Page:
It might seem odd to suggest that obstacles are the source of success versus failure. But it is true. Whenever obstacles present themselves during the process of manifesting our goals, they should be viewed with appreciation. They should also spark hope, deeper determination, and inner-drive. So often in today’s society, we allow this wonderful source of inspiration (obstacles) to deter us because we view them as failures. A better understanding of what failure is will allow this new perspective regarding obstacles to begin to rise within our consciousness and help us embrace and welcome obstacles.
Failure Is An Illusion
I was teaching at New York University recently and during my Interviewing Strategies class, I mentioned that failure was an illusion. Naturally, my comment sparked quite a spirited dialogue and it turned out that none of my students agreed with my point of view. As we discussed it further, I said that failure is a term that usually is viewed in an absolute way, a way that would signify a complete end or loss. If you look at the various ways the word is defined, it becomes evident that it does not always signify a complete end. I have listed six ways the word “failure” is defined below that I got from my “Word-Dictionary” that I use with my computer.
1.A lack of success in something, or an unsuccessful attempt at doing something
2. Something that falls short of what is required or expected
3. Somebody who or something that is unsuccessful
4. A breakdown or decline in the performance of something, or an occasion when something stops working or stops working adequately
5. Inadequate growth, development, or production of something
Each of the definitions above uses words that either imply an end or a temporary end. I would say that the the words that imply a temporary end are more accurate and based in reality. Things don’t necessarily end, if we choose to never give up. The important thing is to view them as temporary setbacks versus absolute failures. Unfortunately, it is easy to fall into an absolute way of thinking that can only result in an end instead of a momentary set-back. During the discussion with my students at New York University I asked them if they thought Gandhi failed in what he wanted to achieve. Surprisingly, to me anyway, most of them said that he had failed. When I asked them why, one student said with passion, “he was assassinated.” Once the class quieted down, I reminded them that living was not Gandhi’s ultimate goal and that he had in fact achieved his goal of helping his country achieve its independence. In the end my students saw my point. Certainly, I am not suggesting that we need to risk our lives to make our goals happen, but it is an undeniable fact that risk is necessary in order to win big. This brings us to my initial point, that obstacles should be a source of inspiration and hope. For when we risk, we are inviting obstacles, which prove that we are on the right track. Let me explain further.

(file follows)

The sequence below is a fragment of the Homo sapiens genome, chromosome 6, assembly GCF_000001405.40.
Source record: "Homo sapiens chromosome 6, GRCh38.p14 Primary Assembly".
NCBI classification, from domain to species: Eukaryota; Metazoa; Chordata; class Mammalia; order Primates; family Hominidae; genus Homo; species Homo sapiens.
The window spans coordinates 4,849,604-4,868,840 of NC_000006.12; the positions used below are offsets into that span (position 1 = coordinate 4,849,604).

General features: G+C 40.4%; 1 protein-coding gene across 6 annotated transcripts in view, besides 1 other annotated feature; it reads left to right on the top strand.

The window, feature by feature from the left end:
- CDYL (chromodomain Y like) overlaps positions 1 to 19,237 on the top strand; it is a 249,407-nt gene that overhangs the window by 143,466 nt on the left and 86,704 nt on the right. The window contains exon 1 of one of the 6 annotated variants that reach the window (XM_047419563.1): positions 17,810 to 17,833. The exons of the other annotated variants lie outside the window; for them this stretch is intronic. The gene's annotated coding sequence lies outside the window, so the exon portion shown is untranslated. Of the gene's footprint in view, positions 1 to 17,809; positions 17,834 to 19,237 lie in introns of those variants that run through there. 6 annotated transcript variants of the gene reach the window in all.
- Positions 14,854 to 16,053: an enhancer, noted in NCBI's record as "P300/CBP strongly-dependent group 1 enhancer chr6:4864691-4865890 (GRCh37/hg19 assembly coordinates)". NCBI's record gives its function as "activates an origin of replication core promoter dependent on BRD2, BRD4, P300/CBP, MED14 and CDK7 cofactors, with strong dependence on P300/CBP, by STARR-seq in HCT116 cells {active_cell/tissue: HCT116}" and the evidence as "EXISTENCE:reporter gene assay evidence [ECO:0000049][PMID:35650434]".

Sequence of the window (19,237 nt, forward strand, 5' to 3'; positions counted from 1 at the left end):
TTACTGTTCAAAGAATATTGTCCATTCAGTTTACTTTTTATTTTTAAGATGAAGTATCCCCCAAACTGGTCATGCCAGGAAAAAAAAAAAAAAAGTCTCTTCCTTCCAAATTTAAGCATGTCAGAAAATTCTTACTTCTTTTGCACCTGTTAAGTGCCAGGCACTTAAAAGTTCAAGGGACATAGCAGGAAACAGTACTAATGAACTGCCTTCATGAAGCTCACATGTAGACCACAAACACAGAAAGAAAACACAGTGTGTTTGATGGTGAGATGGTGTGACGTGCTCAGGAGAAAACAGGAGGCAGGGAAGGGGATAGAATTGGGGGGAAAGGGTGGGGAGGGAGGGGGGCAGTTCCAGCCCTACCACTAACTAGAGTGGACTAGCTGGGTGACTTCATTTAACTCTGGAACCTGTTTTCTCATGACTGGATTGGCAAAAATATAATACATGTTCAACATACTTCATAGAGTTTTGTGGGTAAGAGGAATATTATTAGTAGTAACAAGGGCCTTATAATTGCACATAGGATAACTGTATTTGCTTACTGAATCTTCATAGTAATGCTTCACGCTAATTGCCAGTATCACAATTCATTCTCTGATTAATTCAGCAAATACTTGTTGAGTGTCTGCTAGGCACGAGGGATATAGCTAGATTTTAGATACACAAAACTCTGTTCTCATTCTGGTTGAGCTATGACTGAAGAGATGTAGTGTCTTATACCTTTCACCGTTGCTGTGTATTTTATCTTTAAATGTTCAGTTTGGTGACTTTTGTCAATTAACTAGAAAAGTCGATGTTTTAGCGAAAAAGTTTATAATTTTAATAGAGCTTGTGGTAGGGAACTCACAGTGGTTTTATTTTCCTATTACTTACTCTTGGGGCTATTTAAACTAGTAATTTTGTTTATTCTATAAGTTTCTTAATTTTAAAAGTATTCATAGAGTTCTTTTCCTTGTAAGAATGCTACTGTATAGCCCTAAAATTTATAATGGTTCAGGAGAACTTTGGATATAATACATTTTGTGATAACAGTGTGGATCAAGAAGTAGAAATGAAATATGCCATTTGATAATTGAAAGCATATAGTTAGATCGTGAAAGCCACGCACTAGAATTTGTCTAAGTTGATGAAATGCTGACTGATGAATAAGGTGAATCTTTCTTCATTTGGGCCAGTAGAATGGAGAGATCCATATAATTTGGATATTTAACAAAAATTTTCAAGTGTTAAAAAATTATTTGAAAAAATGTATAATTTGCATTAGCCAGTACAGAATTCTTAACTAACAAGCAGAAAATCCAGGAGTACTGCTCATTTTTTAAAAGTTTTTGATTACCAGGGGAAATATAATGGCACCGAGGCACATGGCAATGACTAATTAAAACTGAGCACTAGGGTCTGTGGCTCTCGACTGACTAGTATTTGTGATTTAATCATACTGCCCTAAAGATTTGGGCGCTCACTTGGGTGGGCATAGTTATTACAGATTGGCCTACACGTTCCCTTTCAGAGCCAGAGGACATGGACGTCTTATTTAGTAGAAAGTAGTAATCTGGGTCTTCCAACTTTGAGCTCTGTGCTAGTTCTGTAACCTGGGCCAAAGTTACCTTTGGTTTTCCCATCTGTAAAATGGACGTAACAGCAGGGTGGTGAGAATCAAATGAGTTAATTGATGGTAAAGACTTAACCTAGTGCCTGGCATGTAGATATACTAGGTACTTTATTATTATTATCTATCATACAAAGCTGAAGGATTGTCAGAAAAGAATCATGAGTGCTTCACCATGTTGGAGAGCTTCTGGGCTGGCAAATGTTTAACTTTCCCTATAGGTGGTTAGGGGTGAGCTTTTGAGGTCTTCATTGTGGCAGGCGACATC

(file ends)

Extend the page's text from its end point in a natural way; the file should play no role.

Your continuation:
Obstacles Are the Source of Hope
Much of my work with clients entails assisting them in developing a better relationship with the challenges that occur as they engage in the transformative nature of choosing exactly what they wish to be professionally and personally. In an effort to explain what I mean by this I use exercise as an educational tool. When people begin to exercise it is usually to feel better, yet when they first begin, they feel worse. Their muscles are not used to being challenged in this new way and the result is pain or “obstacles” to their ultimate goal of feeling better. So, in order to feel better, they must first feel worse. The same holds true when we strive to have a better job, romantic relationship, or to make more money. If you pay attention, you will see a pattern in the occurrences that surround your goal, whether that goal is about money, love, or friendship. We will discover that we have been repeating similar situations if not the same ones over and over. Paying attention to the patterns are very important as they will allow you to see the choices that are not working for you, which is the first step to figuring out better choices. It can be very difficult to recognize the choices that are getting in our way, which is where I as an outside consultant come in. As an outside party I am able to help individuals identify those things that either they are not able to see or are unwilling to admit. I have listed below what I believe to be the elements of creating fundamental change.
1. Decide to make the change and commit to it no matter what happens.
2. Acknowledge the negative pattern and how you created that negativity by identifying the choices you made that were not the most valuable.
3. Begin to make better choices WITHOUT blaming or shaming anyone else, including yourself! And remember, a new girlfriend or new job will not make things better. You will just attract the same or similar situation. You must make the change from the inside out, not the outside in.
4. Have a perspective that decides to make your current situation better versus get a new situation. Wanting a new situation puts the blame on the outside versus allowing you to take responsibility for how you created the negativity that you are faced with.
5. Understand that you can’t make someone change, but that your job is to truly be a source of inspiration for that change until you have exhausted all possibilities. This is tricky as it is easy to just give up. Yet, if you listen to your heart and not your head, you’ll know when to let it go and move FORWARD by looking for a new job or relationship. But only after you have exhausted all possibilities and given the old situation a legitimate chance to get better.
6. Finally, remember that things will get worse before they get better. Just like the exercise analogy that I discussed above. Welcome these obstacles as the source of your success!